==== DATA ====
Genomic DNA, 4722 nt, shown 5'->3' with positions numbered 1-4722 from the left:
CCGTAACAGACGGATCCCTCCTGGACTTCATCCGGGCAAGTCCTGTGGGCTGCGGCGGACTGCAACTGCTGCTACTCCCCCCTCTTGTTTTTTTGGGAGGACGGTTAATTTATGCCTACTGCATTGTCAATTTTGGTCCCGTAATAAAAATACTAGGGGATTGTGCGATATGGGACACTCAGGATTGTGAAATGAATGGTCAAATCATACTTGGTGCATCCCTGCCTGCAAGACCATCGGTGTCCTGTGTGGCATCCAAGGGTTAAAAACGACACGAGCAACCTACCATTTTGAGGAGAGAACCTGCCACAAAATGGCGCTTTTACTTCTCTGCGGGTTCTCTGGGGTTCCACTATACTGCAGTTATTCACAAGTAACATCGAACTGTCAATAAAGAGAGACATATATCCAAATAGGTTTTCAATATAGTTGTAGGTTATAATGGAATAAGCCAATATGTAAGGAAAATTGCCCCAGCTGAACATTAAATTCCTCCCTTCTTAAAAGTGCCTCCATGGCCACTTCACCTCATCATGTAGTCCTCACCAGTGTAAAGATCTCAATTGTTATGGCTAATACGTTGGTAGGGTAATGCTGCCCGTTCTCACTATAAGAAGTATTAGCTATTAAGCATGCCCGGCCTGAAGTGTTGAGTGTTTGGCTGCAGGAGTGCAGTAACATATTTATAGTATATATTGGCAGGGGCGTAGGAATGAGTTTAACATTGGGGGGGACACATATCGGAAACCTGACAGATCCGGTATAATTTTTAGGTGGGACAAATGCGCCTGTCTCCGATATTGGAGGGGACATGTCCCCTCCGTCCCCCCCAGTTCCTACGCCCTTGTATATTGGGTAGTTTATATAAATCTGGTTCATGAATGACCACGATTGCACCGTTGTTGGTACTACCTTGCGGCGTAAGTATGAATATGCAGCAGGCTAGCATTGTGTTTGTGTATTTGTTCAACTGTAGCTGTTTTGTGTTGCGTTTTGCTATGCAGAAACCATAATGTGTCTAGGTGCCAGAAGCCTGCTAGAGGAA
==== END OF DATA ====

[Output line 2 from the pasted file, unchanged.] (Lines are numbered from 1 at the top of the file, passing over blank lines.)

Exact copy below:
CCGTAACAGACGGATCCCTCCTGGACTTCATCCGGGCAAGTCCTGTGGGCTGCGGCGGACTGCAACTGCTGCTACTCCCCCCTCTTGTTTTTTTGGGAGGACGGTTAATTTATGCCTACTGCATTGTCAATTTTGGTCCCGTAATAAAAATACTAGGGGATTGTGCGATATGGGACACTCAGGATTGTGAAATGAATGGTCAAATCATACTTGGTGCATCCCTGCCTGCAAGACCATCGGTGTCCTGTGTGGCATCCAAGGGTTAAAAACGACACGAGCAACCTACCATTTTGAGGAGAGAACCTGCCACAAAATGGCGCTTTTACTTCTCTGCGGGTTCTCTGGGGTTCCACTATACTGCAGTTATTCACAAGTAACATCGAACTGTCAATAAAGAGAGACATATATCCAAATAGGTTTTCAATATAGTTGTAGGTTATAATGGAATAAGCCAATATGTAAGGAAAATTGCCCCAGCTGAACATTAAATTCCTCCCTTCTTAAAAGTGCCTCCATGGCCACTTCACCTCATCATGTAGTCCTCACCAGTGTAAAGATCTCAATTGTTATGGCTAATACGTTGGTAGGGTAATGCTGCCCGTTCTCACTATAAGAAGTATTAGCTATTAAGCATGCCCGGCCTGAAGTGTTGAGTGTTTGGCTGCAGGAGTGCAGTAACATATTTATAGTATATATTGGCAGGGGCGTAGGAATGAGTTTAACATTGGGGGGGACACATATCGGAAACCTGACAGATCCGGTATAATTTTTAGGTGGGACAAATGCGCCTGTCTCCGATATTGGAGGGGACATGTCCCCTCCGTCCCCCCCAGTTCCTACGCCCTTGTATATTGGGTAGTTTATATAAATCTGGTTCATGAATGACCACGATTGCACCGTTGTTGGTACTACCTTGCGGCGTAAGTATGAATATGCAGCAGGCTAGCATTGTGTTTGTGTATTTGTTCAACTGTAGCTGTTTTGTGTTGCGTTTTGCTATGCAGAAACCATAATGTGTCTAGGTGCCAGAAGCCTGCTAGAGGAA